Louise Powles 

      12 months ago from Norfolk, England

      I have used many of these idioms in the past! Very interesting to read, thankyou.


    This website uses cookies

    As a user in the EEA, your approval is needed on a few things. To provide a better website experience, uses cookies (and other similar technologies) and may collect, process, and share personal data. Please choose which areas of our service you consent to our doing so.

    For more information on managing or withdrawing consents and how we handle data, visit our Privacy Policy at:

    Show Details
    HubPages Device IDThis is used to identify particular browsers or devices when the access the service, and is used for security reasons.
    LoginThis is necessary to sign in to the HubPages Service.
    Google RecaptchaThis is used to prevent bots and spam. (Privacy Policy)
    AkismetThis is used to detect comment spam. (Privacy Policy)
    HubPages Google AnalyticsThis is used to provide data on traffic to our website, all personally identifyable data is anonymized. (Privacy Policy)
    HubPages Traffic PixelThis is used to collect data on traffic to articles and other pages on our site. Unless you are signed in to a HubPages account, all personally identifiable information is anonymized.
    Amazon Web ServicesThis is a cloud services platform that we used to host our service. (Privacy Policy)
    CloudflareThis is a cloud CDN service that we use to efficiently deliver files required for our service to operate such as javascript, cascading style sheets, images, and videos. (Privacy Policy)
    Google Hosted LibrariesJavascript software libraries such as jQuery are loaded at endpoints on the or domains, for performance and efficiency reasons. (Privacy Policy)
    Google Custom SearchThis is feature allows you to search the site. (Privacy Policy)
    Google MapsSome articles have Google Maps embedded in them. (Privacy Policy)
    Google ChartsThis is used to display charts and graphs on articles and the author center. (Privacy Policy)
    Google AdSense Host APIThis service allows you to sign up for or associate a Google AdSense account with HubPages, so that you can earn money from ads on your articles. No data is shared unless you engage with this feature. (Privacy Policy)
    Google YouTubeSome articles have YouTube videos embedded in them. (Privacy Policy)
    VimeoSome articles have Vimeo videos embedded in them. (Privacy Policy)
    PaypalThis is used for a registered author who enrolls in the HubPages Earnings program and requests to be paid via PayPal. No data is shared with Paypal unless you engage with this feature. (Privacy Policy)
    Facebook LoginYou can use this to streamline signing up for, or signing in to your Hubpages account. No data is shared with Facebook unless you engage with this feature. (Privacy Policy)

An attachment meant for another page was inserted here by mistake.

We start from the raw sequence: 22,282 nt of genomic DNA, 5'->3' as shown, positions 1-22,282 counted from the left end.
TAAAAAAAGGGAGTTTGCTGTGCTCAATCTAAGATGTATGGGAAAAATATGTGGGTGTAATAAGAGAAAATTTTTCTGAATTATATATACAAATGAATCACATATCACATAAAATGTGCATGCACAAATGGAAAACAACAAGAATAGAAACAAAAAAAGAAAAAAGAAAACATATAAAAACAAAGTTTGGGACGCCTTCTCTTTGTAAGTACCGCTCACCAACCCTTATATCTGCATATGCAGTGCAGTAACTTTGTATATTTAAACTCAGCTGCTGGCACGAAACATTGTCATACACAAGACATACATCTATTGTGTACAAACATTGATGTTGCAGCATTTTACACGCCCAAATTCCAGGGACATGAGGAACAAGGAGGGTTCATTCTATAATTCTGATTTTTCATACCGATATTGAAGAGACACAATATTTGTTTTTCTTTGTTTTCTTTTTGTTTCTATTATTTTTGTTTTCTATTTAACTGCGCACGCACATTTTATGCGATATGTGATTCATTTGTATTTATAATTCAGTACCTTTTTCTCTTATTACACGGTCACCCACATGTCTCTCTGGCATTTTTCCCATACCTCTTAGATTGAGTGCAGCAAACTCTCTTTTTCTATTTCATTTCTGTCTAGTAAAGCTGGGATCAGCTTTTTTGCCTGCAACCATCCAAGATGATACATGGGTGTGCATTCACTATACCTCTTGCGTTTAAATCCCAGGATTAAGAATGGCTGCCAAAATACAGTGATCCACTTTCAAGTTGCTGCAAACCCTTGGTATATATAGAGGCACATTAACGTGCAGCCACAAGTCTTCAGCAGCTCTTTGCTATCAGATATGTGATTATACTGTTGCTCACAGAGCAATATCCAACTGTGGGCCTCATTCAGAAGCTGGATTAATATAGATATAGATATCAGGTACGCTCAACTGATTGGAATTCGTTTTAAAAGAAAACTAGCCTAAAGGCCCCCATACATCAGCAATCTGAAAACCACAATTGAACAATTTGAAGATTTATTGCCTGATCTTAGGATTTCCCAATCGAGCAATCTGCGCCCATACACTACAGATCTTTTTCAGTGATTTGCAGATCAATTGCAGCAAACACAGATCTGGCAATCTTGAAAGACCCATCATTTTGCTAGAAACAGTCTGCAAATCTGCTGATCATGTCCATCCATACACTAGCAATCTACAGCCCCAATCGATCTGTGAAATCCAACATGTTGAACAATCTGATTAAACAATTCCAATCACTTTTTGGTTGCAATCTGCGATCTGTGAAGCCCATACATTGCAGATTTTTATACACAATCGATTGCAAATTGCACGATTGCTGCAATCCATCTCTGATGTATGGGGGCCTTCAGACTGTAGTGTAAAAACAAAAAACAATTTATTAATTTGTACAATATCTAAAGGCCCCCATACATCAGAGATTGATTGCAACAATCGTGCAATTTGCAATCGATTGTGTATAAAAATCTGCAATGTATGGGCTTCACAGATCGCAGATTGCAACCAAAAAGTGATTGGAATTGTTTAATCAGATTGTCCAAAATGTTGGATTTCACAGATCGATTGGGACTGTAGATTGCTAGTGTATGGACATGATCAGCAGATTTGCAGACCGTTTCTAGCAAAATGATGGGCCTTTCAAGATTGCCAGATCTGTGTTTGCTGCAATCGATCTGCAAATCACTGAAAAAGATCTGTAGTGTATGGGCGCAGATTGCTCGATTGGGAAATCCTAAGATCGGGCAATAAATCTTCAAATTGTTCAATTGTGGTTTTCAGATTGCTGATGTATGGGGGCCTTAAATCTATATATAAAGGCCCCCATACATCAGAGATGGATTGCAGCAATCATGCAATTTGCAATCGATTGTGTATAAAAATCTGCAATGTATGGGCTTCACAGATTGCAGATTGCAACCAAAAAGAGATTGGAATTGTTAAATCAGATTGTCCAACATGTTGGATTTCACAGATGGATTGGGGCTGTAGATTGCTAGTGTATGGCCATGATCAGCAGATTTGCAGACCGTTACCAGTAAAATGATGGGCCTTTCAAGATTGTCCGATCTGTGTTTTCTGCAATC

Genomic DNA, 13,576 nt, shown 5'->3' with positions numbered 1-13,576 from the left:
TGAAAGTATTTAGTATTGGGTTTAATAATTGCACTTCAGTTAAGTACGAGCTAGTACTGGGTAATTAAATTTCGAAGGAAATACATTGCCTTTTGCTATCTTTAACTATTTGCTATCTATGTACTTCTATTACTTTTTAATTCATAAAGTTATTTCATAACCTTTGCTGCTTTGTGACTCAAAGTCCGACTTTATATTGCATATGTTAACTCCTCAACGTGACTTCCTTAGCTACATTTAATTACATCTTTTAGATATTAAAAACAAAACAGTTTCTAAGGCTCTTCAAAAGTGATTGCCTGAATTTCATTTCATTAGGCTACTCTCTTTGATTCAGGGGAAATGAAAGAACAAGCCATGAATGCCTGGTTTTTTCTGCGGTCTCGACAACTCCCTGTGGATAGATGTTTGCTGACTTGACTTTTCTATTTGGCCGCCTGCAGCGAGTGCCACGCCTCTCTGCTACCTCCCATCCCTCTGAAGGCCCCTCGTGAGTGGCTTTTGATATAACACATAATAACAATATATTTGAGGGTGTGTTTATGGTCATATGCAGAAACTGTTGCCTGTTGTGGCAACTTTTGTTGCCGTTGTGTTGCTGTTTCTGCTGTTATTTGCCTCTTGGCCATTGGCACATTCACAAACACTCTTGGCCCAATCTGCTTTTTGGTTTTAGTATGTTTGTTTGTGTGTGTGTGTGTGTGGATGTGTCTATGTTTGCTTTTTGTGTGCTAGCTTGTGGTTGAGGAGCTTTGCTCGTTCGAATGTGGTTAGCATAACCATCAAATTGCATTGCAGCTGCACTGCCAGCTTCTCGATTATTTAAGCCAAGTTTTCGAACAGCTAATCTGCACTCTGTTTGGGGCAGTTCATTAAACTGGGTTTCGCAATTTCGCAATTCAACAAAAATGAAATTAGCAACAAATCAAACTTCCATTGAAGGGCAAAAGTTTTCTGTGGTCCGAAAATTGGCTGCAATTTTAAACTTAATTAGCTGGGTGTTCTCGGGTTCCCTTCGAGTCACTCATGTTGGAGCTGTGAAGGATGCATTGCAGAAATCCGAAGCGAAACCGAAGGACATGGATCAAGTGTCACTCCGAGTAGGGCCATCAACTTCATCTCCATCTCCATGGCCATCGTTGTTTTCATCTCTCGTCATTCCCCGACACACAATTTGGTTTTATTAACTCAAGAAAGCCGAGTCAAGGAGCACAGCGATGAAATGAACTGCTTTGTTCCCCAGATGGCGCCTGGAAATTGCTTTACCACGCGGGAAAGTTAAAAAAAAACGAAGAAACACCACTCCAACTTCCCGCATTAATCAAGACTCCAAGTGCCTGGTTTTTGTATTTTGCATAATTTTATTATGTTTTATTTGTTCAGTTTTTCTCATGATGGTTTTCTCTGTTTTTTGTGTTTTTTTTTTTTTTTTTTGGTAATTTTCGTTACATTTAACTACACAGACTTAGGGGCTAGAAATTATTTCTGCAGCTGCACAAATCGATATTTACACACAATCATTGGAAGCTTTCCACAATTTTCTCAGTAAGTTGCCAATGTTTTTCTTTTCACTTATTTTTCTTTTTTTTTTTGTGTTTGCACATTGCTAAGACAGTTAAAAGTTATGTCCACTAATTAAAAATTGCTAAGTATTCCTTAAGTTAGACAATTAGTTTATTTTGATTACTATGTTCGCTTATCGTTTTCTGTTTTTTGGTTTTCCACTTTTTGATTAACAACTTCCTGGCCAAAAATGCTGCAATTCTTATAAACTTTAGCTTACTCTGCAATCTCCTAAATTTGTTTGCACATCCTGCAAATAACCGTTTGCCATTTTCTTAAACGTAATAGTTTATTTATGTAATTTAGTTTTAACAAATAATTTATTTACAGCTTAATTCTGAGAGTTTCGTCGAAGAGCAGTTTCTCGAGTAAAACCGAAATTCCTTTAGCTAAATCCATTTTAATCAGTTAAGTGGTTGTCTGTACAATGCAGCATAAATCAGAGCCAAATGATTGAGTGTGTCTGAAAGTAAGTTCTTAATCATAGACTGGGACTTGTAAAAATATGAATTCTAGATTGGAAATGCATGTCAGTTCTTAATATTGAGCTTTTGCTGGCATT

MavenThis supports the Maven widget and search functionality. (Privacy Policy)
    Google AdSenseThis is an ad network. (Privacy Policy)
    Google DoubleClickGoogle provides ad serving technology and runs an ad network. (Privacy Policy)
    Index ExchangeThis is an ad network. (Privacy Policy)
    SovrnThis is an ad network. (Privacy Policy)
    Facebook AdsThis is an ad network. (Privacy Policy)
    Amazon Unified Ad MarketplaceThis is an ad network. (Privacy Policy)
    AppNexusThis is an ad network. (Privacy Policy)
    OpenxThis is an ad network. (Privacy Policy)
    Rubicon ProjectThis is an ad network. (Privacy Policy)
    TripleLiftThis is an ad network. (Privacy Policy)
    Say MediaWe partner with Say Media to deliver ad campaigns on our sites. (Privacy Policy)
    Remarketing PixelsWe may use remarketing pixels from advertising networks such as Google AdWords, Bing Ads, and Facebook in order to advertise the HubPages Service to people that have visited our sites.
    Conversion Tracking PixelsWe may use conversion tracking pixels from advertising networks such as Google AdWords, Bing Ads, and Facebook in order to identify when an advertisement has successfully resulted in the desired action, such as signing up for the HubPages Service or publishing an article on the HubPages Service.
    Author Google AnalyticsThis is used to provide traffic data and reports to the authors of articles on the HubPages Service. (Privacy Policy)
    ComscoreComScore is a media measurement and analytics company providing marketing data and analytics to enterprises, media and advertising agencies, and publishers. Non-consent will result in ComScore only processing obfuscated personal data. (Privacy Policy)
    Amazon Tracking PixelSome articles display amazon products as part of the Amazon Affiliate program, this pixel provides traffic statistics for those products (Privacy Policy)
    ClickscoThis is a data management platform studying reader behavior (Privacy Policy)